|Dr. Erlinda M. Burton in Huluga
Burton, however, is amused by this distinction because, shesays, habitation and settlement are synonymous.
Is Burton correct? Between 1965 to 1968, Burton learned of the definitions because she studied master of arts in anthropology (specializing in archaeology) at Brigham Young University, Utah. During this period, she had the chance to work with Louis S. B. Leakey in the Calico Archaeological Site in California. Her thesis was A Study of the Prehistoric Settlement Patterns of the Provo Area in Central Utah. But 40 years have passed since then. Have the definitions changed?
I checked an online dictionary of scientific terms (webref.org) and found this entry: "habitation: a location where a human group has lived and conducted normal daily activities for a significant period."
That looked to me synonymous to settlement. But not satisfied, I consulted the huge database of archaeologywordsmith.com, which is "run by Dr. Barbara Ann Kipfer, a lexicographer with almost 30 years' experience in writing and editing dictionaries, thesauri, and other word books ... Dr. Kipfer is the author of more than 37 books and holds an MPhil and PhD in linguistics. She is also a Registered Professional Archaeologist and has a PhD in archaeology."
Archaeologywordsmith.com defines "habitation" as "A general term for any area that has evidence of a domestic activity, such as food preparation. Any site where people lived in the past."
The dictionary does not have an entry for "settlement", so I emailed questions 3 to Dr. Kipfer: "What is the difference among the terms 1) settlement site, 2) habitation site, and 3) campsite?"
Dr. Kipfer: "A settlement or settlement site is a site or location that is or was habitation. A habitation site is a general term for any area that has evidence of a domestic activity, such as food preparation; it is also any site where people lived in the past -- making it the same as a settlement site. A campsite is simply a placed used for camping."
|"A habitation site is ... the same as a settlement site."
Elizaga: "I got curious about these terms because a group of archaeologists in the University of the Philippines recently wrote that an archaeological site in my place is 'a habitation' or 'camp-like' but it is not a 'settlement'."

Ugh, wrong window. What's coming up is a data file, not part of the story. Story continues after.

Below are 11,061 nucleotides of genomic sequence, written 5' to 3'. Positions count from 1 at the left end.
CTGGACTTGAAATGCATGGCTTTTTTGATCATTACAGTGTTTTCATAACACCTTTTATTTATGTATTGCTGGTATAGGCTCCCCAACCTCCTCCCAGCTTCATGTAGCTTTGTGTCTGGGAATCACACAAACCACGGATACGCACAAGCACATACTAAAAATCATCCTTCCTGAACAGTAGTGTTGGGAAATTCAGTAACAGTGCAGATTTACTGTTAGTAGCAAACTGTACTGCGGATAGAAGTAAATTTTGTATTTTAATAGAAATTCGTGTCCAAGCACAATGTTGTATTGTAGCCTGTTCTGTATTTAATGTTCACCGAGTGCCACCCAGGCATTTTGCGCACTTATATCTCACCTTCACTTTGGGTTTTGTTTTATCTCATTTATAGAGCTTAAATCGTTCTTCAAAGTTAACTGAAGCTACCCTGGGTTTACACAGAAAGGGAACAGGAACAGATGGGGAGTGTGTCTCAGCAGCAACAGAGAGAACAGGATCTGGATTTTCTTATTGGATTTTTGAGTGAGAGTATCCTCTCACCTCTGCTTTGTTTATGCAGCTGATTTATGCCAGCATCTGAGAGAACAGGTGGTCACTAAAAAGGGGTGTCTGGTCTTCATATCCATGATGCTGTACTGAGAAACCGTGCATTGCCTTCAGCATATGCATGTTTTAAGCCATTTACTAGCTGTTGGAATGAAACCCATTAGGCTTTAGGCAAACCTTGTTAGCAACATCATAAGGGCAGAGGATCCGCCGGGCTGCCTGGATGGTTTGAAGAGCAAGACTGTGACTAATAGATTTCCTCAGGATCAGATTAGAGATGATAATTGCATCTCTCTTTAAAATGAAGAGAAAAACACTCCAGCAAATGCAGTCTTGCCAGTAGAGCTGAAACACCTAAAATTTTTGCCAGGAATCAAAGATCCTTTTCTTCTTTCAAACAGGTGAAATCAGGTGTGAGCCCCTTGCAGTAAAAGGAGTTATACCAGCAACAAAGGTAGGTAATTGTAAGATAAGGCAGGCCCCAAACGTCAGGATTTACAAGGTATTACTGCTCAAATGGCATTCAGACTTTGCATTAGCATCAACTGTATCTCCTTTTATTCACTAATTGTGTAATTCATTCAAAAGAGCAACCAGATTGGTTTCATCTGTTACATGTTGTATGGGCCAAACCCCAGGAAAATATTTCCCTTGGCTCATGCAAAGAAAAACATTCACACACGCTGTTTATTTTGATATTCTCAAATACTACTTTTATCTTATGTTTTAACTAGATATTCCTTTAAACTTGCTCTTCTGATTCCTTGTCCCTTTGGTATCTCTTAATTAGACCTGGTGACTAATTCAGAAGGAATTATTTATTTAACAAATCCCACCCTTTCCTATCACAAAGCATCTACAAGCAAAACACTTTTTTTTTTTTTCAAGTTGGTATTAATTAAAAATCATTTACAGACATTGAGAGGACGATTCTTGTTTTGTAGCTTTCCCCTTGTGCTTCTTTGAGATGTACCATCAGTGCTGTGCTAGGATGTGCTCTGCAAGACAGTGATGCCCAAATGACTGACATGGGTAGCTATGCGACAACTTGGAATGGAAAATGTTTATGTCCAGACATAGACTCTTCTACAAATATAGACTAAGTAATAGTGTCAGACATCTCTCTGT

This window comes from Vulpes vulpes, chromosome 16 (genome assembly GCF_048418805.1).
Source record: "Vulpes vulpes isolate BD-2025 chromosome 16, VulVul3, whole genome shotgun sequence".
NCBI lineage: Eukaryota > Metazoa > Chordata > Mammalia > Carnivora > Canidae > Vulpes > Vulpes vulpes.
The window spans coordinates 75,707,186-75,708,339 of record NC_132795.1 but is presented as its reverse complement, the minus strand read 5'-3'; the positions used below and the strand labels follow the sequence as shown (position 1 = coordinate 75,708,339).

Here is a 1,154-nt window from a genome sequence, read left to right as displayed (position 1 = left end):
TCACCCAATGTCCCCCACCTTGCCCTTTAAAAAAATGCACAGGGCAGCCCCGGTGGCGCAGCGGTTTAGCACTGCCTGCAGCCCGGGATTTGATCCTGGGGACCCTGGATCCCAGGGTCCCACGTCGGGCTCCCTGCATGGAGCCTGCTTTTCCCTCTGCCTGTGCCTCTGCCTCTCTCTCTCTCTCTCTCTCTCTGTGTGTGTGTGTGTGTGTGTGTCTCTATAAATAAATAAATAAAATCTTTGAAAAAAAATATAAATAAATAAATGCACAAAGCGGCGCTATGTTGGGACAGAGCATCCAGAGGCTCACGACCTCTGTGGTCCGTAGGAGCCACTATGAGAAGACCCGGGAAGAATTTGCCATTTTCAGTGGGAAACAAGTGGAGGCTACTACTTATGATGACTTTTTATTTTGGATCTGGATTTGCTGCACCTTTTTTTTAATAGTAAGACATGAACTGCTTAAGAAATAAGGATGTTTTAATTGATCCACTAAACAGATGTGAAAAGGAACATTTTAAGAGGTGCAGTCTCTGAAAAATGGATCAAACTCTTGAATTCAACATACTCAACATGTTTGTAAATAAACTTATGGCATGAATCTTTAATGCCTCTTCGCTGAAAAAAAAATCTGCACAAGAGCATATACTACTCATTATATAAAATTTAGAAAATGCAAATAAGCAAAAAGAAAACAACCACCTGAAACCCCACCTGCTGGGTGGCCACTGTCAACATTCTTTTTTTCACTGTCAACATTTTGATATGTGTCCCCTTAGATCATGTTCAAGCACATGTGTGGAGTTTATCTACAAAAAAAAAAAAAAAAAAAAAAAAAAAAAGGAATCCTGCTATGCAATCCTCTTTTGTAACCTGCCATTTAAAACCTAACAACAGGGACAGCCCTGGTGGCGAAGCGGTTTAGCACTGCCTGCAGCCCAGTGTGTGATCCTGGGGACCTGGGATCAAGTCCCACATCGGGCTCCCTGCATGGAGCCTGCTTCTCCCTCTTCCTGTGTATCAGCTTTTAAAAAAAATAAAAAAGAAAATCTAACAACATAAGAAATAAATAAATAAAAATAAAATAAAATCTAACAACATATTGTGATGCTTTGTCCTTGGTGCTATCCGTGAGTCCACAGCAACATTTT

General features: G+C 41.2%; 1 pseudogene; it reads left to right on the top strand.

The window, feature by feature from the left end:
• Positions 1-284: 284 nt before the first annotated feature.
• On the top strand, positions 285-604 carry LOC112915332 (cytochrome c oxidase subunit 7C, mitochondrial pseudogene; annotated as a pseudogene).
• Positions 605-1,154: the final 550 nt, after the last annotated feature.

Dr. Kipfer: "Their terminology would certainly be different mainly because of language differences."
Elizaga: "Another archaeologist [Burton] says 'habitation' and 'settlement' are synonymous."
Dr. Kipfer: "That would be correct."
Elizaga: "Why is there no definition for "settlement site" in reference-wordsmith.com (now archaeologywordsmith.com)?"
Dr. Kipfer: "I am adding it, but really it is the type of thing not defined in a dictionary as its definition is understood by the definitions of its parts, i.e. "it is a site where there was or is a settlement."
The next day, I checked archaeologywordsmith.com again, and was pleased to find a new entry as she had promised, defined with such minimal clarity as to prevent any possibility of misunderstanding:
DEFINITION: Site or location that is or was habitation.
Now, using this reference -- authored by an expert who is not only a linguist and lexicographer but also a Registered Professional Archaeologist -- I reckon that it is ultimately safe to revise the conclusion of the Archaeological Studies Program to "Huluga was a Habitation, But Unlikely a Habitation".
In January 2009, I received a partial copy of an article by archaeologist Vito Hernandez of the Archaeological Studies Program. In this document, the idea that Huluga is a habitation but not a settlement is still propagated. I guess the profound mystery of this concept will continue to baffle the international settlement of archaeologists. But not to worry. In the archaeological camp of the University of the Philippines, this koan-like riddle should continue to make perfect sense.
The American Heritage Dictionary (2005) defines archaeology as "The scientific study of past human life and culture by the examination of physical remains ...." Logy means study. So, the phrase "Archaeological Studies Program" is redundant.